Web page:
May 24 marked the 103rd birthday of the late Peter Ellenshaw, whose name you may not know but whose work you’re almost certainly familiar with. Ellenshaw started out in the United Kingdom as an assistant matte artist on three of the greatest British films of all time: A Matter of Life and Death (1946), Black Narcissus (1947), and The Red Shoes (1948), all of which are also from the greatest British filmmakers of all time, Michael Powell and Emeric Pressburger, also known as The Archers. But soon after, Ellenshaw jumped to the other side of the pond to work for the Walt Disney Company, as a matte artist on live-action classics such as 20,000 Leagues Under the Sea (1954), Old Yeller (1957), and the quintessential Mary Poppins (1964). Peter Ellenshaw’s work extended all the way to Warren Beatty’s bright and colorful comic-book film Dick Tracy; three years after that film opened in 1990, Ellenshaw was inducted as a Disney Legend, the same year that the man who provided the original voice of Donald Duck was honored. Peter Ellenshaw, quite simply, was a genius. Here’s some proof.
As coincidence would have it, May 24 was the same day that I attended a press screening of Walt Disney Pictures’ latest live-action, special-effects-heavy extravaganza, Alice Through the Looking Glass. This sequel to the 2010 Tim Burton film retains many of the same elements: Johnny Depp, Anne Hathaway, Helena Bonham Carter, Mia Wasikowska, Stephen Fry, and even the late Alan Rickman return among the cast, although Burton himself didn’t direct this one. The most unfortunate element that this new, James Bobin-helmed picture retains is its visual style. Burton’s Alice in Wonderland was a 3D nightmare, an utterly garish, unappealing, and distinctively gross-looking movie, from its hideous take on Tweedledee and Tweedledum to the jaw-dropping and embarrassing CG-laden moment when Depp’s Mad Hatter does a dance called the Futterwacken. (Watch that video, but do so close to an eye-wash station so you can properly de-louse yourself.) Here’s further proof of that film’s horrendous design.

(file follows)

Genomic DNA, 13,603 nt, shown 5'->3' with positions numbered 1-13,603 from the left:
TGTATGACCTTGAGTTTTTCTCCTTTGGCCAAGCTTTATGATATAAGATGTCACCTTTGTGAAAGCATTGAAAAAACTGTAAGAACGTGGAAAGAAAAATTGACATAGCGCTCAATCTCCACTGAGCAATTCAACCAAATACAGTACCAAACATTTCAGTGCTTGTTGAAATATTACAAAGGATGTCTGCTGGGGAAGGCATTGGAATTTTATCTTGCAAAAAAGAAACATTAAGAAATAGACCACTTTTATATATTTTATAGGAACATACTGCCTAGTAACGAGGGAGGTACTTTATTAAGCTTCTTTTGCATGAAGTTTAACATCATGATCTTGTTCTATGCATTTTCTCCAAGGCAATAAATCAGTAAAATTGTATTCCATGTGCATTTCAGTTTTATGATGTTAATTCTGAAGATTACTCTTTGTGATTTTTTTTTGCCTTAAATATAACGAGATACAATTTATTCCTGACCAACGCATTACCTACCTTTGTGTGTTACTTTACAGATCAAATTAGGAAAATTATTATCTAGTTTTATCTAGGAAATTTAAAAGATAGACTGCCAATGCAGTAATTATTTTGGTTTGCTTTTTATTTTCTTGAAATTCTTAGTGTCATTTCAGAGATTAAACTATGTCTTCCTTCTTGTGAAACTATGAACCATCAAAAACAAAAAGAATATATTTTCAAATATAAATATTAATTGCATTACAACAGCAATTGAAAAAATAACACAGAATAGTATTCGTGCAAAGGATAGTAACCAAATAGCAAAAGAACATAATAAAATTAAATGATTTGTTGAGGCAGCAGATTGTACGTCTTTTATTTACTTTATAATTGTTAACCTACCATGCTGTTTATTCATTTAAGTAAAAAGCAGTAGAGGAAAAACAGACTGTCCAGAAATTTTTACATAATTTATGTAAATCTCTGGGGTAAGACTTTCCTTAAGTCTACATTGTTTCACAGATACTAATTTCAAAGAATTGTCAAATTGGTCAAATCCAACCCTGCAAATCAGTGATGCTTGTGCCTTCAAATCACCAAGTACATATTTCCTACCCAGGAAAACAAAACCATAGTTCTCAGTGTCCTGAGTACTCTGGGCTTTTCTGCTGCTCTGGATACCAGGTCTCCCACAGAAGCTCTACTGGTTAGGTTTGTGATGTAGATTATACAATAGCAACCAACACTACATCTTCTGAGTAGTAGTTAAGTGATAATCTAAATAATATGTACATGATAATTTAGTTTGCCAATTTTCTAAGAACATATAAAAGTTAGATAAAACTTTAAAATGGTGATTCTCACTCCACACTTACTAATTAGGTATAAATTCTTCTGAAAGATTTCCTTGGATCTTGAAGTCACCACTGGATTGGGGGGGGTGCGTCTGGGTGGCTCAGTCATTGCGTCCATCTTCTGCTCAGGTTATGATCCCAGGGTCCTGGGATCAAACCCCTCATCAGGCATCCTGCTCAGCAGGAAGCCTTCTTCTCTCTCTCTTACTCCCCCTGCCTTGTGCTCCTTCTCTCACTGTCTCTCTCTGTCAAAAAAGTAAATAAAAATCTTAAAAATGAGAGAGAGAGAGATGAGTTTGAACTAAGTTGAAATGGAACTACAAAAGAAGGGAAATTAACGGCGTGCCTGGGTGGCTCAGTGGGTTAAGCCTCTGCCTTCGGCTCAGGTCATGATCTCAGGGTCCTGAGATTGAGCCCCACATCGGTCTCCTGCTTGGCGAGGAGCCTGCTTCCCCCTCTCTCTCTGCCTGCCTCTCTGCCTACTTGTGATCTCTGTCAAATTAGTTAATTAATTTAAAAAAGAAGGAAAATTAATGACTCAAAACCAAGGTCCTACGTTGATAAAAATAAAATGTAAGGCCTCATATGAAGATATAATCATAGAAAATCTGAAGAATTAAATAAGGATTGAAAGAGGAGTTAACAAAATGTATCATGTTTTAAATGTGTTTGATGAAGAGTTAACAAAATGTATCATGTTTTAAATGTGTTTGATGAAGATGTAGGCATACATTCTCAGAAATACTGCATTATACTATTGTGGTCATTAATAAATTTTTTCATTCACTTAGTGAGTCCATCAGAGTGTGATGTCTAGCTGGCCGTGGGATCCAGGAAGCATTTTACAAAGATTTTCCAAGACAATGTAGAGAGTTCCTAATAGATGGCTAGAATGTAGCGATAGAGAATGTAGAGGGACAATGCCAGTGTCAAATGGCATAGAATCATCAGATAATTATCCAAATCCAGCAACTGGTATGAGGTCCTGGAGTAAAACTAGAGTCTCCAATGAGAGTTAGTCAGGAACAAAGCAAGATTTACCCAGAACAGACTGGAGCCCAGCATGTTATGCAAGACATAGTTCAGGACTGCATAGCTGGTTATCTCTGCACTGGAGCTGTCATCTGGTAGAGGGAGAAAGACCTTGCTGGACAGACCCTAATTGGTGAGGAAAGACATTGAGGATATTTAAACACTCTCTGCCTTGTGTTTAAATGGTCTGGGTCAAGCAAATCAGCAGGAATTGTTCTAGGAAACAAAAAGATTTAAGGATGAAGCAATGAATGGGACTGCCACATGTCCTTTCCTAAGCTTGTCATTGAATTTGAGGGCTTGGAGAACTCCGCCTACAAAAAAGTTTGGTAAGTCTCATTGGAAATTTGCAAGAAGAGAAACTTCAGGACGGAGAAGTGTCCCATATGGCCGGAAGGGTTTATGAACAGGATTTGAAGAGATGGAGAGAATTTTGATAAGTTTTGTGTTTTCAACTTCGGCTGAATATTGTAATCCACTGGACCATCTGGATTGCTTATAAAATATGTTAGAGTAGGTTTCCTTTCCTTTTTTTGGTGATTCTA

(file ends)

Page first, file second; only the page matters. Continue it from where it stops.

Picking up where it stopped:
As a fan of Bobin’s two movies starring the Muppets, as well as someone who enjoyed his work on the HBO series “Flight of the Conchords,” I had (admittedly meager) hopes that Alice Through the Looking Glass might turn things around. Considering how the first film bastardizes both of Lewis Carroll’s novels featuring Alice, I wasn’t expecting anything remotely close to a faithful adaptation of Through the Looking Glass. I was hoping that Bobin would inject some personality into the film, some life, where none was present in the original. The good news is as follows (and constitutes a spoiler alert in case you’re seriously concerned about having the film ruined): there is no Futterwacken in Alice Through the Looking Glass. Thus, this film is an improvement on its predecessor. That is the end of the good news. The bad news, as evidenced by the trailers and borne out by the full film, is that Bobin and company instead operate under the assumption that if the first movie wasn’t broke, the second one shouldn’t fix it. The visual aesthetic and special effects haven’t gone away. If anything, they’re doubled down. See for yourself.
There are many, many, many reasons why Alice Through the Looking Glass is genuinely awful: the story is almost nonexistent and relies heavily on the audience trying to have sympathy for the two most obnoxious characters from the original film, both of whom just feel sad and stuff; the performances range from the actively creepy (hello, Johnny Depp) to the desperately-trying-not-to-phone-it-in-but-phoning-it-in-anyway (hello, Anne Hathaway); the time-travel elements introduced here as well as the new character Time, played by a Bavarian-sounding Sacha Baron Cohen, are so weakly built into the story that they shouldn’t even exist; and so on. Watching the new film in 3D, though, suggests anew that we need to revive the art of matte paintings, in the style of Peter Ellenshaw. This film, like its predecessor, suffers greatly because it’s painfully obvious that the human actors are walking next to or standing in front of green-screens for just about every scene that doesn’t take place in the real world. (It wouldn’t be surprising if some of those real-world scenes took place in front of green screens, too.)